Some of the more dramatic advances in fertility treatment help men, especially men with a low sperm count. Intracytoplasmic sperm injection (ICSI), for example, injects a single sperm into the egg. There is now work being done on extracting a sample of sperm from the testes, and then treating it to zap up its fertility. However, as Marsali Macdonald, a counsellor from Nurture (Nottingham University Research and Treatment Unit in Reproduction), says, new breakthroughs can be a curse as well as a blessing. "It can mean it's difficult to know when to get off the treatment treadmill. It's like the lottery. If you try one more time, could this be the month you strike lucky?"

The cost of fertility treatment may also add to the stress. 75 per cent of couples pay for at least some of their treatment. The patchy availability of NHS services means that it is "treatment by postcode" for some . One man, delighted to be the father of triplets after successful treatment at Nurture, told the Derby Evening Telegraph that he reckoned their children had cost them, all told, pounds 50,000, including his wife's loss of earnings after having had to give up work to undergo treatment.

The Family Planning Association's new booklet, "Infertility Tests and Treatment", acknowledges the effect that infertility has on relationships, including sexual relations. Speaking for men as well as women, it says, "it can be very easy to despair, or to get so anxious about having a child, that nothing else seems to matter."

That was the case with Paul, 36, from London, a catering supplier. Paul has azoospermia - he produces no sperm. "When I got the diagnosis, after two sperm tests, I was really very angry," he says. "Then the anger turned to profound feelings of failure. My wife Rosie and I followed up every possible lead. I had hormone injections for months. Then I had a course of Chinese herbs. But nothing made any difference. I felt that my whole world was being ruled by my infertility. Life was becoming a treadmill of injections, tests, clinic appointments. I wasn't in control."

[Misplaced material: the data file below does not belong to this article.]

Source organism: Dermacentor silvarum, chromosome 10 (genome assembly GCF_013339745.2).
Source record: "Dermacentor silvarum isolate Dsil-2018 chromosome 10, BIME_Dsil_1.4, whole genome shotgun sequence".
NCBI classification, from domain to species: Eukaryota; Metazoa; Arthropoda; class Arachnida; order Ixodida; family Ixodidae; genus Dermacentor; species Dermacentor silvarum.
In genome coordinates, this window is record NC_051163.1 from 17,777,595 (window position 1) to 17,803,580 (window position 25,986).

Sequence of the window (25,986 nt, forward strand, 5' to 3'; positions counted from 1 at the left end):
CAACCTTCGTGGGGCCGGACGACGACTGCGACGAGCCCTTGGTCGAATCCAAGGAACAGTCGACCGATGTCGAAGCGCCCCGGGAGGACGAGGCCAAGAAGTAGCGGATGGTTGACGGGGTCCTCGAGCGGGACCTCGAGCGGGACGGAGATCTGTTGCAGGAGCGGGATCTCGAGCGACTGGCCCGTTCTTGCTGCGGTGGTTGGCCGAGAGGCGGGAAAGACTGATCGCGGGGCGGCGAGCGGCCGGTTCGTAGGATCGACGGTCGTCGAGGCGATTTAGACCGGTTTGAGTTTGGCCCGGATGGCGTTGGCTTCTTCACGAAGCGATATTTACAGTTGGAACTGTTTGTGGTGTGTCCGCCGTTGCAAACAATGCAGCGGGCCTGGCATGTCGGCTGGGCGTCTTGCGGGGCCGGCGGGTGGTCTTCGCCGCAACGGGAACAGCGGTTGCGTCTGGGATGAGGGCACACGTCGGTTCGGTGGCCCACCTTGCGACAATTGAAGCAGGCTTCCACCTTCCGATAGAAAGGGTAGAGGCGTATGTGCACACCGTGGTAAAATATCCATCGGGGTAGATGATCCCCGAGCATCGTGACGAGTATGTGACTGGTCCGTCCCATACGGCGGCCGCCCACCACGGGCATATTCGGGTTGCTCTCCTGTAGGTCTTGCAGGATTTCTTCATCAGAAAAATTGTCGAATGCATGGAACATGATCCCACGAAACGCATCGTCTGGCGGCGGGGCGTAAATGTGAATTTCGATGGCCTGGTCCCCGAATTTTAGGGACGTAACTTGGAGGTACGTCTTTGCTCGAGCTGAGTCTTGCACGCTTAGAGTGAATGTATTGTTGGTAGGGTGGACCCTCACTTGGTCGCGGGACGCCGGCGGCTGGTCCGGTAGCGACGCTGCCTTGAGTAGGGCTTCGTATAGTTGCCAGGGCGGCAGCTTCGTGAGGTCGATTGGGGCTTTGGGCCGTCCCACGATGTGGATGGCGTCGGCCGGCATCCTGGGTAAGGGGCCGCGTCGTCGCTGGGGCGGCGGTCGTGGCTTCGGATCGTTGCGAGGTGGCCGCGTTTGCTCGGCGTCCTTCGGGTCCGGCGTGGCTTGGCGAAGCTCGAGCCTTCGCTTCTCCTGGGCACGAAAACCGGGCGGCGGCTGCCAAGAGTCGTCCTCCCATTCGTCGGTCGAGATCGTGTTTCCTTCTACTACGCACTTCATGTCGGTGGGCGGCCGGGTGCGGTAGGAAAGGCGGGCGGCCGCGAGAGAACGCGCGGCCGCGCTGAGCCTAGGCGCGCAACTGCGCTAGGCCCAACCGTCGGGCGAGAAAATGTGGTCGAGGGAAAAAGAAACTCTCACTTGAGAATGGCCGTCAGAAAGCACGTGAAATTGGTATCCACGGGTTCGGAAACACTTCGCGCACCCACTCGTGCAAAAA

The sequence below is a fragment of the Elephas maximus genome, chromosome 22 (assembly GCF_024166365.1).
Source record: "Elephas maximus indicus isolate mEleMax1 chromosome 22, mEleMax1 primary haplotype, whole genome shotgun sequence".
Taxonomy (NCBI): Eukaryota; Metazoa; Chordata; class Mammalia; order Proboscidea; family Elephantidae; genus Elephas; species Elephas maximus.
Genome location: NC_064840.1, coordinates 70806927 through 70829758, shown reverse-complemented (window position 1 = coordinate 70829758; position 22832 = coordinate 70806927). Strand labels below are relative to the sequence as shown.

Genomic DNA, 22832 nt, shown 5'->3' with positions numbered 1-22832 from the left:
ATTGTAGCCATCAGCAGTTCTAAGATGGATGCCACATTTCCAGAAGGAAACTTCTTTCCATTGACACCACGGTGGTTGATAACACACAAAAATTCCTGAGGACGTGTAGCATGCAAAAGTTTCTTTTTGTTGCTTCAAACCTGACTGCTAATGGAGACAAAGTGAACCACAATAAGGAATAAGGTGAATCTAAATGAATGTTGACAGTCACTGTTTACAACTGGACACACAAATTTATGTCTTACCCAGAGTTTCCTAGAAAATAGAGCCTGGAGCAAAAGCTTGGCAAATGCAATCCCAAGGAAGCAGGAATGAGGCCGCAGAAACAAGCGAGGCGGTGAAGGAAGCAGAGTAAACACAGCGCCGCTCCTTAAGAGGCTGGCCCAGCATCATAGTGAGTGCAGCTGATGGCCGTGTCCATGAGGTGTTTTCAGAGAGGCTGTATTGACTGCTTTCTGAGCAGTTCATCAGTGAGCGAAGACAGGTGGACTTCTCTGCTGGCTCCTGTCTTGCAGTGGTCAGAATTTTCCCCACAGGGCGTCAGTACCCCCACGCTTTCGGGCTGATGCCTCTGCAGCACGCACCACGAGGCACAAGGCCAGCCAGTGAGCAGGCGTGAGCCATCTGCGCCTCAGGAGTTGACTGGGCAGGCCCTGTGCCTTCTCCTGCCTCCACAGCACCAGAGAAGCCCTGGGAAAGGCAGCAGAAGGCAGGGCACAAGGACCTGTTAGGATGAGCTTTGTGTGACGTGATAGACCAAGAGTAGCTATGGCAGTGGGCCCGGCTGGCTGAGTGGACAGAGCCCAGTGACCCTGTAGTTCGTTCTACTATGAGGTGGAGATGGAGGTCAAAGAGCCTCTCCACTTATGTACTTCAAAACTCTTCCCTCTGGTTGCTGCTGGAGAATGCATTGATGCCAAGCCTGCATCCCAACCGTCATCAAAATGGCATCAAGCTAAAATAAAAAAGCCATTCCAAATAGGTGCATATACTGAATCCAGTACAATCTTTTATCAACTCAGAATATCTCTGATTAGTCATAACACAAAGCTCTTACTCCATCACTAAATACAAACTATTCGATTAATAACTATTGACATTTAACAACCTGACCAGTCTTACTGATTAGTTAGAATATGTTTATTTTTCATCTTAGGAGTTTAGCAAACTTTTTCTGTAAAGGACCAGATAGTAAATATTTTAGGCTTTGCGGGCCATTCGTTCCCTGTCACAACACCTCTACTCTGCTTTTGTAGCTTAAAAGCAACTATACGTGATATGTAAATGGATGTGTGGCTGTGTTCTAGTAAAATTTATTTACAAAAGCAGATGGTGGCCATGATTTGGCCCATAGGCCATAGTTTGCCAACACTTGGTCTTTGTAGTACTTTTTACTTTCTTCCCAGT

Paul found that counselling was useful in helping him and his wife decide it was time to stop. "We wanted to take back control, and return to what we had at the start of our marriage - our life as a couple. Now, we accept we won't ever have children, but while we can't say we're happy about it, it doesn't rule our lives any more. If people ask, `how many children do you have?' I just say, `none, I can't have any'. A few years ago, I might not have been able to say that without being emotional."

Issue: 01922 722888; Child, the National Infertility Support Network: 01424 732361. Nurture: 0115 9709490. For the Family Planning Association booklet, which has a useful list of contacts plus treatment information, send pounds 1.50 to FPA Publications dept, PO Box 1078, East Oxford DO, Oxford OX4 5JE. `Alternative Fertility Treatments' by Nicky Wesson (Vermilion, pounds 8.99), `Counselling in Male Infertility' by Dr Sammy Lee (Blackwell Science, 1996)